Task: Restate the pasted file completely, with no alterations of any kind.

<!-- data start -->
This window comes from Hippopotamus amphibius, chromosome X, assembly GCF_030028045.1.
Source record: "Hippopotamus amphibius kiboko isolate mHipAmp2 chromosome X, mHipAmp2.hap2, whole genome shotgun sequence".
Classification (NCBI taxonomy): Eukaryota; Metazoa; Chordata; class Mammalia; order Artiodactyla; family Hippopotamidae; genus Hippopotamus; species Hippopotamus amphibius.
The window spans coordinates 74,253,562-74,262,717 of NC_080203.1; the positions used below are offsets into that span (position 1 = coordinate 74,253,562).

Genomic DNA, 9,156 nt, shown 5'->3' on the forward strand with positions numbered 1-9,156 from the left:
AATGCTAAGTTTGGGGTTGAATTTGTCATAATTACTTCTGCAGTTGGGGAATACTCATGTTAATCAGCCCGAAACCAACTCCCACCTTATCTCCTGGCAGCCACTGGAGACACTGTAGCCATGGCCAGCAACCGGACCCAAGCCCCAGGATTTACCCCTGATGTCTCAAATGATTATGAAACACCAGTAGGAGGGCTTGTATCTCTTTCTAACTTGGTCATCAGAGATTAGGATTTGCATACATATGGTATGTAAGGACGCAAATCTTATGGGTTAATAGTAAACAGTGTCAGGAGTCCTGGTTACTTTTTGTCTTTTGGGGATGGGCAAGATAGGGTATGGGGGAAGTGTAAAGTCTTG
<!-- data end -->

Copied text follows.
This window comes from Hippopotamus amphibius, chromosome X, assembly GCF_030028045.1.
Source record: "Hippopotamus amphibius kiboko isolate mHipAmp2 chromosome X, mHipAmp2.hap2, whole genome shotgun sequence".
Classification (NCBI taxonomy): Eukaryota; Metazoa; Chordata; class Mammalia; order Artiodactyla; family Hippopotamidae; genus Hippopotamus; species Hippopotamus amphibius.
The window spans coordinates 74,253,562-74,262,717 of NC_080203.1; the positions used below are offsets into that span (position 1 = coordinate 74,253,562).

Genomic DNA, 9,156 nt, shown 5'->3' on the forward strand with positions numbered 1-9,156 from the left:
AATGCTAAGTTTGGGGTTGAATTTGTCATAATTACTTCTGCAGTTGGGGAATACTCATGTTAATCAGCCCGAAACCAACTCCCACCTTATCTCCTGGCAGCCACTGGAGACACTGTAGCCATGGCCAGCAACCGGACCCAAGCCCCAGGATTTACCCCTGATGTCTCAAATGATTATGAAACACCAGTAGGAGGGCTTGTATCTCTTTCTAACTTGGTCATCAGAGATTAGGATTTGCATACATATGGTATGTAAGGACGCAAATCTTATGGGTTAATAGTAAACAGTGTCAGGAGTCCTGGTTACTTTTTGTCTTTTGGGGATGGGCAAGATAGGGTATGGGGGAAGTGTAAAGTCTTG